Large ‘Mass’ Found In Man’s Body, Doctors Embarrassed Once They Remove It [WATCH]

 Large ‘Mass’ Found In Man’s Body, Doctors Embarrassed Once They Remove It [WATCH]

Surgery is never fun. No matter what it is, few people look forward to going under the knife. Unless they have a passion for being put under with anesthetics (which can be very dangerous), surgeries are risky and not always reliable.

Human error is always involved in each surgery and this puts lives and bodies at risk. No matter how expert the surgeon might claim to be, mistakes still happen and can leave people’s lives hanging in the balance. And recently, when a Fresno, California surgeon at a local hospital accidentally left a towel inside of a patient’s stomach, things go intense. And after fixing the problem, the hospital was slammed with a fine…

Three months after having surgery, a blue towel was removed from a patient’s abdomen. The staff at Community Regional Medical Center in Fresno, CA, didn’t know it had been left inside the patient. They had no policy for counting towels.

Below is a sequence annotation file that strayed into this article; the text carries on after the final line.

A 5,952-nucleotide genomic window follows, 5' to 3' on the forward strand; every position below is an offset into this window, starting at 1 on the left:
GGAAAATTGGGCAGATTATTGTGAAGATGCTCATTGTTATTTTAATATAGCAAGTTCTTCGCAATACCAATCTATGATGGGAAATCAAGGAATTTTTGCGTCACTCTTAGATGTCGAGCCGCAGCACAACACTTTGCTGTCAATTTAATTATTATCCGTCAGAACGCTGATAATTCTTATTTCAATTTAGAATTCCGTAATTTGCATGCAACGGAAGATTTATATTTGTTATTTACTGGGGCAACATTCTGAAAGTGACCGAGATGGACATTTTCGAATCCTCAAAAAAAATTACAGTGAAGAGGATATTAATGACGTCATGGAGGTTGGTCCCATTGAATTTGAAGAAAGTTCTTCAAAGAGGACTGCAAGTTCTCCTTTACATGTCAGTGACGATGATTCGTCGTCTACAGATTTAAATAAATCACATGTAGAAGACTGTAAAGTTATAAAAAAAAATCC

There had been an incorrect scissor count, so the patient was given an X-ray. However, the towel wasn’t visible on the X-ray.

The patient lost 43 pounds in the next month, according to an article by The Associated Press (AP).A scan was done about two months later, and the surgeon told the patient he had an abdominal mass. He was referred to another doctor, who conducted surgery and found the towel.

Now the hospital has been fined more than $86,000, according to AP. The hospital had changed its policy so that all surgical towels are counted in the operating room.

Increasingly, hospitals are reporting that miscellaneous items are being accidentally left inside patients, at least partially because they aren’t being counted, according to a story in the upcoming March issue of Same-Day Surgery.

Unintended retained foreign objects were the most frequent sentinel event reported to The Joint Commission’s Sentinel Event database for 2015 (115 reported) and 2014 (112 reported), according to a Quick Safety just published by TJC to update its 2013 Sentinel Event Alert. To avoid this problem and its associated liability, read the strategies in our March SDS.

Source:  America Now

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Rafael Smith

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